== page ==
French oil major Total has selected a Maersk Drilling-owned drillship to drill at what the rig owner says will be a world record water depth in Angola-Namibia campaign. Maersk Drilling said on Tuesday that it had been awarded contracts for a three-well exploration drilling project by Total E&P Angola Block 32, Block 48 and Total E and P Namibia B.V. for the 7th generation drillship Maersk Voyager.The Maersk Voyager will be employed offshore Angola and Namibia for a campaign which includes the deepest water depth ever drilled offshore, the rig owner said.The project includes two wells offshore Angola in Blocks 32 and 48, plus one well offshore Namibia. The campaign is expected to start in January 2020, with an estimated duration of 240 days.The total value of the firm contracts is approximately $46.3m, including a mobilization fee. The contracts include two additional one-well options.Maersk said that the well in Angola’s Block 48 would be drilled at a new world record water depth of 3,628 m. According to the drilling contractor, the current world record is 3,400 m, set by Maersk Voyager’s sister drillship Maersk Venturer when it drilled the Raya-1 well for Total offshore Uruguay in 2016.Morten Kelstrup, COO of Maersk Drilling, said: “We are thrilled to once again push beyond existing boundaries in collaboration with Total, drawing upon our mutual experience from the exciting deepwater exploration projects we have collaborated on over the years.”Maersk Voyager is a high-spec ultra-deepwater drillship which was delivered in 2014. It has recently performed its scheduled Special Periodic Survey in Walvis Bay, Namibia, after completing campaigns in Ghana and Equatorial Guinea in 2019.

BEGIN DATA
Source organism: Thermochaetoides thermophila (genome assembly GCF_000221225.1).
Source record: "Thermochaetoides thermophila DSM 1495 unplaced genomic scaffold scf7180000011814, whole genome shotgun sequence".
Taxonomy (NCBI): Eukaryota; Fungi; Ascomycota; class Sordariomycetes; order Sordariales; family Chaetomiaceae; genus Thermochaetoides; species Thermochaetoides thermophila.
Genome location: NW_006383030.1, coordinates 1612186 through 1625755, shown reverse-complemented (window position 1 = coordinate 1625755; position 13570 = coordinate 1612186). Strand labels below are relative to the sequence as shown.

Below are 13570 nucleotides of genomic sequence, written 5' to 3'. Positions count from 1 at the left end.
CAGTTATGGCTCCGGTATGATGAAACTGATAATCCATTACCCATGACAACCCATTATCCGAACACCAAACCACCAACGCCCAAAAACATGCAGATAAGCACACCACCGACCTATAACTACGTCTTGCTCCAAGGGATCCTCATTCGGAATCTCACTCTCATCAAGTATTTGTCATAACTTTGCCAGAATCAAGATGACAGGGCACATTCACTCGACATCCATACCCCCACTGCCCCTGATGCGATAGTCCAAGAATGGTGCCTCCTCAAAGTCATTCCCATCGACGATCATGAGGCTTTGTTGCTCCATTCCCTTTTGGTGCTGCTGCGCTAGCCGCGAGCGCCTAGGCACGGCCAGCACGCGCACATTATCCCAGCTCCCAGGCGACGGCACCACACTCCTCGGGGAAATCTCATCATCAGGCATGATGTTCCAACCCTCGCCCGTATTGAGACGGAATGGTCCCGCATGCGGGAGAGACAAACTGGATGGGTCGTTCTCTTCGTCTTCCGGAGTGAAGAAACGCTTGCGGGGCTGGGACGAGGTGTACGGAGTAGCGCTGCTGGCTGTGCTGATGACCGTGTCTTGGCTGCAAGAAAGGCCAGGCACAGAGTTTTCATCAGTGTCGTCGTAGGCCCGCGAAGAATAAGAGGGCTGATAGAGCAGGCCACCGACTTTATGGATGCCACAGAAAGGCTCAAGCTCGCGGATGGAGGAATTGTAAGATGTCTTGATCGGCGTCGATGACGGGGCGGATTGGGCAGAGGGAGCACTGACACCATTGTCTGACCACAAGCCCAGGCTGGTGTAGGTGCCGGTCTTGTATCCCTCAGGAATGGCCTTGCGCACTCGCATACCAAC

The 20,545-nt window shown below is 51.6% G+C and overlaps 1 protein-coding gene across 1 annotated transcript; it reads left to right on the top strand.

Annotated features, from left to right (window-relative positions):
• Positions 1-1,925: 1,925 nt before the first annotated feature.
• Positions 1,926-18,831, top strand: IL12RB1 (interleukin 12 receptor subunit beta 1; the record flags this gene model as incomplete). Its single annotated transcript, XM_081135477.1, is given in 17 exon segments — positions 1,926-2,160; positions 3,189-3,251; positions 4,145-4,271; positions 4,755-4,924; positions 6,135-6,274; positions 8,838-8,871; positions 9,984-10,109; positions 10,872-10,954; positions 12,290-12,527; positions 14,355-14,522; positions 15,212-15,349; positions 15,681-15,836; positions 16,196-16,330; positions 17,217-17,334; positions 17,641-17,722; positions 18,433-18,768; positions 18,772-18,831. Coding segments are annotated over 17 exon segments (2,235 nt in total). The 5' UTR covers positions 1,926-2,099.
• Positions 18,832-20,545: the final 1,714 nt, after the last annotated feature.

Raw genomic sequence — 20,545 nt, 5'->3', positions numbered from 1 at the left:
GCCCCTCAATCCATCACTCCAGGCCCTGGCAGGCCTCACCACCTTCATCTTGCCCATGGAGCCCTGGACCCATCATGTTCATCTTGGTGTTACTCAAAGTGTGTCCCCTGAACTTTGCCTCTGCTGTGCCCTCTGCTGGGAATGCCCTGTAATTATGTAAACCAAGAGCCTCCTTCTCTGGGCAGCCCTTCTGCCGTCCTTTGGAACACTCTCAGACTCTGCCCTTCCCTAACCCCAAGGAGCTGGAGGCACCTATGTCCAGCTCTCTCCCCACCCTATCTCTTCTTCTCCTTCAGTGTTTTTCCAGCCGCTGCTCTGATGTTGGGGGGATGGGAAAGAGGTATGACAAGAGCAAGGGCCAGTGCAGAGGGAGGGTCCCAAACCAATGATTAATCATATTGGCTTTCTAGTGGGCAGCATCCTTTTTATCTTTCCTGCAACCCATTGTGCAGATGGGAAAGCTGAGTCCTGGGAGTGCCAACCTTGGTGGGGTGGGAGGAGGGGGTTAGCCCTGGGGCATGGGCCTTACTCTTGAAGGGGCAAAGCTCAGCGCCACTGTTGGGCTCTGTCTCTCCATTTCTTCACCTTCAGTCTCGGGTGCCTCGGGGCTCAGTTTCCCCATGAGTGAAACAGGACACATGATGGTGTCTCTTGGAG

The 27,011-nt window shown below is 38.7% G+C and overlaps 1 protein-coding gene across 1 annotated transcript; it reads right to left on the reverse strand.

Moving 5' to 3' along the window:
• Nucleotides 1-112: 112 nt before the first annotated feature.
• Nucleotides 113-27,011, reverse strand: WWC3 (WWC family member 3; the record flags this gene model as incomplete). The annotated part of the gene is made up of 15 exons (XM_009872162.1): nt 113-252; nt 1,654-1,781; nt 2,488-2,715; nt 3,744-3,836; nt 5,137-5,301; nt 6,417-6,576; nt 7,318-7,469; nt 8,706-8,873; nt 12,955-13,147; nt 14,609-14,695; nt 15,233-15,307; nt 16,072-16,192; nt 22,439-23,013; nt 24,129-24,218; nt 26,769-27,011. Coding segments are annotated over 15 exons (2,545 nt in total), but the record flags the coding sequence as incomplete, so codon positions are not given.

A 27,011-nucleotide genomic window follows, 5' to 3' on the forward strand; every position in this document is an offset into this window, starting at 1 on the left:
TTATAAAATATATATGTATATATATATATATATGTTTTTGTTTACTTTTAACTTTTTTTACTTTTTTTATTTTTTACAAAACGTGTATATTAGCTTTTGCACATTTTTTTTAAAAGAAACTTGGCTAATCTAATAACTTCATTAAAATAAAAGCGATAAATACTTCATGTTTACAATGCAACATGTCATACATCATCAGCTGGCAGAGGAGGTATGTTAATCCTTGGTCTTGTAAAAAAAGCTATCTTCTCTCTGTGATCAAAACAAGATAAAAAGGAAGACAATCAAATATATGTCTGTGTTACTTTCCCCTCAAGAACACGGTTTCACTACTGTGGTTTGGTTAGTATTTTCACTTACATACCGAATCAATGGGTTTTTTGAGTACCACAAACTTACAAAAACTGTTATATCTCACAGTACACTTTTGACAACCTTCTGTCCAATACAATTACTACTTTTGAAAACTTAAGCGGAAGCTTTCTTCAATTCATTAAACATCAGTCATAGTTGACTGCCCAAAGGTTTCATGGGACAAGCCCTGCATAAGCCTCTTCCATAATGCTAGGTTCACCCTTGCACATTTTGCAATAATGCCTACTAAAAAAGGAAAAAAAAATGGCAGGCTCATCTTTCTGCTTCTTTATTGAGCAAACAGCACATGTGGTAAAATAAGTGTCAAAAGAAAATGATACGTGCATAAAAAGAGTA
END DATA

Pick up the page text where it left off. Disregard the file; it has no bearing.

Ty Anderson and Willem Lasonder.PSC Golf from SIAM Country Resort PattayaIt was amazing this week how empty the courses were. Perhaps everybody was afraid of the rain. Also, many of our regular players were outside the city. Anyway, we enjoyed the courses where we played. Jonathan Pratt and Dave Smith kept each other good in balance in an exciting game. Jonathan was just one shot better than Dave and won with 36 Stableford points.Our venue for Thursday 9th July was Pleasant Valley. The circumstances were better than on Tuesday. We had a sunny day and it became hot after 11 am. The course was in good condition with some wet spots. The greens were bumpy and some were sanded.The results were better than on Tuesday. Ty Anderson was in good shape with a strong front nine with 23 Stableford points. It was too much for the rest of the field to catch him. He won with 39 points. Willem Lasonder was second with 36.Two near pins for Ty Anderson and Willem Lasonder (3X). Please Support Pattaya MailOn Tuesday 7th July we went to The Emerald. It was a cloudy and humid day after a night with heavy rain. We were lucky that we just had a little shower and missed the storm in Pattaya. The course was in good condition, but we had no roll. The greens were not very good, slow and bumpy. Loading…Sponsored Content2020 Tattoo Trends: Here’s What You’ll See This YearWhat Happens To Your Brain When You Play Too Much Video Games?What Is The Fastest Way To Get 1 Million Followers On Instagram?Some Impressive And Almost Shocking Robots That Exist Promoted ContentThe 10 Best Secondary Education Systems In The WorldbrainberriesThis Guy Photoshopped Himself Into Celeb Pics And It’s HystericalbrainberriesWhich Country Is The Most Romantic In The World?brainberries8 Things That Will Happen If An Asteroid Hits EarthbrainberriesPattaya’s Bunker Boys golfers brave threat of rain for successful week of …Some Impressive And Almost Shocking Robots That ExistbrainberriesHere Are The Top 10 Tiniest Mobile Phones On The Planet!brainberriesThe Highest Paid Football Players In The WorldbrainberriesPattaya Pressure at the Emerald – Pattaya MailThe Great Wall Of China: The Hidden Storybrainberries10 Of The Best Places Around The World To Go Stargazingbrainberries2020 Tattoo Trends: Here’s What You’ll See This YearbrainberriesCaptain Cripple achieves high score on wet Pattaya day – Pattaya Mail7 Reasons Why You Might Want To Become A VegetarianbrainberriesBirds Enjoy Living In A Gallery Space Created For Thembrainberries